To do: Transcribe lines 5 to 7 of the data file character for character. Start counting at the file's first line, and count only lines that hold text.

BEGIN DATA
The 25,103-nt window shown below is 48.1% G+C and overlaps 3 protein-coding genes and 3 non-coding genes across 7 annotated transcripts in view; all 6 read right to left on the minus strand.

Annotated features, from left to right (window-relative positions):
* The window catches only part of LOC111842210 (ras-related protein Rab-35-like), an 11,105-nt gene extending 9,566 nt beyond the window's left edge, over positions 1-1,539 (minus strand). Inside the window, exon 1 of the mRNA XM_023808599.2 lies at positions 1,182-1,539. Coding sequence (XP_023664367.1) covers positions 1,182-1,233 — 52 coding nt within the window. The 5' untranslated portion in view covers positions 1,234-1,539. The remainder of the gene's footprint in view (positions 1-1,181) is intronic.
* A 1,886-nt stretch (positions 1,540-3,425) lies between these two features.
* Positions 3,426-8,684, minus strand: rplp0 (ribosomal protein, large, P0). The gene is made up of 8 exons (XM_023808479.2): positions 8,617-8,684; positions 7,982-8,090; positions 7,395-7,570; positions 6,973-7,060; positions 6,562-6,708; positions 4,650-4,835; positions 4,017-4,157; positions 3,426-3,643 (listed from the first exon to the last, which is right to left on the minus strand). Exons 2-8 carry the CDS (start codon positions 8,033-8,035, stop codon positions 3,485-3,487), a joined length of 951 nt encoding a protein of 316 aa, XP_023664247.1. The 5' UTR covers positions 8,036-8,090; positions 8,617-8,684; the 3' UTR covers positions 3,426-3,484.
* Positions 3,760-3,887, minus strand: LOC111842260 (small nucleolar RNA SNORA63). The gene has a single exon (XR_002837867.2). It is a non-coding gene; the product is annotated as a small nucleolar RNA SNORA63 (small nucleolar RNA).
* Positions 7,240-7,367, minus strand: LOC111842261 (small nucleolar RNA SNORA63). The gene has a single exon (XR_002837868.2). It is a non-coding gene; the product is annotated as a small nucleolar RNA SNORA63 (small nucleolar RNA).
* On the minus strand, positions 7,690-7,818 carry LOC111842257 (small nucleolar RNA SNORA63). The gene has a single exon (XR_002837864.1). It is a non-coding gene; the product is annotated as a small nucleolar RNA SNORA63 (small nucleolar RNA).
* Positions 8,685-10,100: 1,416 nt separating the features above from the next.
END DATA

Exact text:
* Positions 3,426-8,684, minus strand: rplp0 (ribosomal protein, large, P0). The gene is made up of 8 exons (XM_023808479.2): positions 8,617-8,684; positions 7,982-8,090; positions 7,395-7,570; positions 6,973-7,060; positions 6,562-6,708; positions 4,650-4,835; positions 4,017-4,157; positions 3,426-3,643 (listed from the first exon to the last, which is right to left on the minus strand). Exons 2-8 carry the CDS (start codon positions 8,033-8,035, stop codon positions 3,485-3,487), a joined length of 951 nt encoding a protein of 316 aa, XP_023664247.1. The 5' UTR covers positions 8,036-8,090; positions 8,617-8,684; the 3' UTR covers positions 3,426-3,484.
* Positions 3,760-3,887, minus strand: LOC111842260 (small nucleolar RNA SNORA63). The gene has a single exon (XR_002837867.2). It is a non-coding gene; the product is annotated as a small nucleolar RNA SNORA63 (small nucleolar RNA).
* Positions 7,240-7,367, minus strand: LOC111842261 (small nucleolar RNA SNORA63). The gene has a single exon (XR_002837868.2). It is a non-coding gene; the product is annotated as a small nucleolar RNA SNORA63 (small nucleolar RNA).